Did you know that the average person spends 90,000 hours at work over the course of their life time? That is almost one third of your life (!!!). If you are working in the corporate world, this means spending a lot of time in one designated space. Whether it is a corporate office, a desk, a cubical, or a home office; your work space is a major part of your everyday life.

With this being said, it is important that your workspace is organized, comfortable, and conducive to being a happy and productive employee. When you look at your workspace, consider how it makes you feel. Content? Stressed? Productive? Comfortable? Motivated? It is likely a question we don’t ask ourselves often. But if you take some time to think about how your workspace can be optimized, you can boost your productivity and morale.

Below are some of our top categories with tips and tricks to consider when sprucing up your workspace:


Did you know that 25% of American adults spend more than 8 hours a day sitting? Ergonomics is designing a workspace with the individual’s comfort in mind to support their health and safety in the workplace. With an influx of people unexpectedly having to work from home, poor ergonomics and the injuries associated with it are at an all-time high. This includes musculoskeletal disorders, back injuries, migraines, and more.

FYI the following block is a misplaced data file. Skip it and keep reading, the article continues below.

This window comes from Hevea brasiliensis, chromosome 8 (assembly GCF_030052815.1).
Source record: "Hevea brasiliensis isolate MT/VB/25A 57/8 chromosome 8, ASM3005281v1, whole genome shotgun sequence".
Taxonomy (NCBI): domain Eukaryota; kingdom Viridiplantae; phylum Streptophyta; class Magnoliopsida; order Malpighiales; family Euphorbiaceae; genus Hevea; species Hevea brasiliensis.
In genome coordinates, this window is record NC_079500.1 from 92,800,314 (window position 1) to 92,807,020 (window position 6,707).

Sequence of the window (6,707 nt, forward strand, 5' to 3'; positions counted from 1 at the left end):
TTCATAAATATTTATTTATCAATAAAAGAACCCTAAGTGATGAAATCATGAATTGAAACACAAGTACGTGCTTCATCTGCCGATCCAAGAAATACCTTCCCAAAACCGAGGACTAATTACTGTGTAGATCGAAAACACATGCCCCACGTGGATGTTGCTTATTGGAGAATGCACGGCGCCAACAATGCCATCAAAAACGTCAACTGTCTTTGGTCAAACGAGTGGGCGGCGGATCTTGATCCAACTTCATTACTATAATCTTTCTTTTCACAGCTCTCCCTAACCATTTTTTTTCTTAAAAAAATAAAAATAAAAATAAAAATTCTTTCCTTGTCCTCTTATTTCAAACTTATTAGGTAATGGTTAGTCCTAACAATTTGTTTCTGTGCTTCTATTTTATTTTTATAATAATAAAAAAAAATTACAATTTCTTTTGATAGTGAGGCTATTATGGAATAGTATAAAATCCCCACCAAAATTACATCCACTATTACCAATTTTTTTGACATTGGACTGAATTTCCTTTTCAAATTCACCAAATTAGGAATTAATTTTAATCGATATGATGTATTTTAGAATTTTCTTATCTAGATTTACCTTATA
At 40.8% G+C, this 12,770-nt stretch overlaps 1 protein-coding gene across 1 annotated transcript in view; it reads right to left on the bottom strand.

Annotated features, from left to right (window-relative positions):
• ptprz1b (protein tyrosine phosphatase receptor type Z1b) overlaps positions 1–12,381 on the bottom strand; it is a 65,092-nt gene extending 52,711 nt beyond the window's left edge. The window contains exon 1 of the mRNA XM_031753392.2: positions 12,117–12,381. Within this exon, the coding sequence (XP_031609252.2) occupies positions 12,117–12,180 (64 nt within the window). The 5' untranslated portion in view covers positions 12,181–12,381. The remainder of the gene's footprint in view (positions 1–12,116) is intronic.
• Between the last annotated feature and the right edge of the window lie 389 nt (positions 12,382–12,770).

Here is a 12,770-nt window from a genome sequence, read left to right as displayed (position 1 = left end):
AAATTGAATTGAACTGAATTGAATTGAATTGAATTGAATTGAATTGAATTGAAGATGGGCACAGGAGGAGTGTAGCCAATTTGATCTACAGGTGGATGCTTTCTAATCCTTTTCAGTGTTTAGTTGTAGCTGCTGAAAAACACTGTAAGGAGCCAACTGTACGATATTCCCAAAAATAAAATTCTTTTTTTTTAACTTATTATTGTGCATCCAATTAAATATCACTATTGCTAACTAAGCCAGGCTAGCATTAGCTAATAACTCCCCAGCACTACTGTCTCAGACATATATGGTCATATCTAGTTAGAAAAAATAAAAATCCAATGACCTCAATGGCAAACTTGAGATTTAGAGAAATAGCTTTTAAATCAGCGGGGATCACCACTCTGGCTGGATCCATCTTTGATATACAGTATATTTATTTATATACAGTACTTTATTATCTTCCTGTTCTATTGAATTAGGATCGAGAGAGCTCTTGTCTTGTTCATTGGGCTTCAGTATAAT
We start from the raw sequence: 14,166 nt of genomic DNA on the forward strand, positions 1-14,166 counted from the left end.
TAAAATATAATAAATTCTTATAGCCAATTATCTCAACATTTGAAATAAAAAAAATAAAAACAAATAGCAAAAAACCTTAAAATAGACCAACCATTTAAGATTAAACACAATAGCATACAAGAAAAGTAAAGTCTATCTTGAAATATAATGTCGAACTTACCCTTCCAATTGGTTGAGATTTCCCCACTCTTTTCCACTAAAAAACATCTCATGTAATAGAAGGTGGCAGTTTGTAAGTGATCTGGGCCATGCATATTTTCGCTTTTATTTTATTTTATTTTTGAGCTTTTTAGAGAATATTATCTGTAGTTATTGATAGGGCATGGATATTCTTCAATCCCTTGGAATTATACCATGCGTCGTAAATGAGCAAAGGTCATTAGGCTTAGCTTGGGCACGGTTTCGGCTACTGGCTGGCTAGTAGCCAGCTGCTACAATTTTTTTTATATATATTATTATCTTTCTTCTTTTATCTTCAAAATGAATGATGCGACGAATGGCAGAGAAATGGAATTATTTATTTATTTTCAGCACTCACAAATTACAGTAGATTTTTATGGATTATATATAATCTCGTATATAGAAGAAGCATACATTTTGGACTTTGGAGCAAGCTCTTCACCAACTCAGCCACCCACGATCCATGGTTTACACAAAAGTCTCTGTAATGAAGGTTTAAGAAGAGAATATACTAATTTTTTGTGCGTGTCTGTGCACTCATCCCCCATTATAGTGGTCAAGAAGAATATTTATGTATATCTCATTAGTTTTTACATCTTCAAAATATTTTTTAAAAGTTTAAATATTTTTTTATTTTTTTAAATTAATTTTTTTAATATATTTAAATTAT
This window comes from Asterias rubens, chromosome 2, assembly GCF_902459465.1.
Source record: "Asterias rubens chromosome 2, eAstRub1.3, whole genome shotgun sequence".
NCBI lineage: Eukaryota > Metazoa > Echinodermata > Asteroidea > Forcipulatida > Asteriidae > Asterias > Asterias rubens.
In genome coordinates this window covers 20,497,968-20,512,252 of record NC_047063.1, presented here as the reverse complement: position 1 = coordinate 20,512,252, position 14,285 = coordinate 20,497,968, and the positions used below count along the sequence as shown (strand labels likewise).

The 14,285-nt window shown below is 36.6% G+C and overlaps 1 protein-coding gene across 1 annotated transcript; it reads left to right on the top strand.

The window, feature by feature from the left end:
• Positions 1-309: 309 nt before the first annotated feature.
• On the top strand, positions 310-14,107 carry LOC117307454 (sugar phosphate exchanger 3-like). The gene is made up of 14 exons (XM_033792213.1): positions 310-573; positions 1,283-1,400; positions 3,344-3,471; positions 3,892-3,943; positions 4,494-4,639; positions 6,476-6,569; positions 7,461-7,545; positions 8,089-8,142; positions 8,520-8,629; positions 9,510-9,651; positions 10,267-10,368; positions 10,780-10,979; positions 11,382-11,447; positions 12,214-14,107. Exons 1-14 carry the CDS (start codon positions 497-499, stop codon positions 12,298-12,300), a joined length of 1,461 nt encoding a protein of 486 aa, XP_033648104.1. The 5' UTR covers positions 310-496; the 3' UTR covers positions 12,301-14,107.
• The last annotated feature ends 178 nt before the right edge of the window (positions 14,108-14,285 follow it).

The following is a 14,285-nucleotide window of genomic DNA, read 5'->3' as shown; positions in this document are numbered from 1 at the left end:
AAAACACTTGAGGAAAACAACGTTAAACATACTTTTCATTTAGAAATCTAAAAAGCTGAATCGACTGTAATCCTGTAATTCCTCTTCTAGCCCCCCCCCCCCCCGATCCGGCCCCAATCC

Some things to consider when creating an ergonomic workspace are:

Your Chair – Arguably the most important part of your workspace, your chair should give you the ability to adjust it to best suit your needs. This means the height, back rest, arm rest, and seat depth should be set to allow you to sit with your back straight, shoulders relaxed, and feet flat on the floor. According to a study from Cornell University, An estimated 50% of people in the industrialized world suffer some form of back complaint with many of these being due to poor seat design.   

There are countless chairs on the market that you can choose from, and finding one that best suits your needs and workspace is a very worthwhile endeavor that will prevent avoidable injuries. If you’re not able to invest in a good chair at the moment, a pillow or seat cushion designed to provide lumbar (also known as lower back) support can also make a world of a difference in creating a more comfortable workspace and preventing injuries from sitting at your desk for long periods of time.

Your Desk – Desks with adjustable heights allow you to prevent strain on your back, shoulders, and forearms. Having the ability to change up your positions throughout the day can also be beneficial to your health. This can be accommodated with sit to stand desks that give you options as you work. Research has shown that being able to go back and forth between standing and sitting is the most ideal way to work.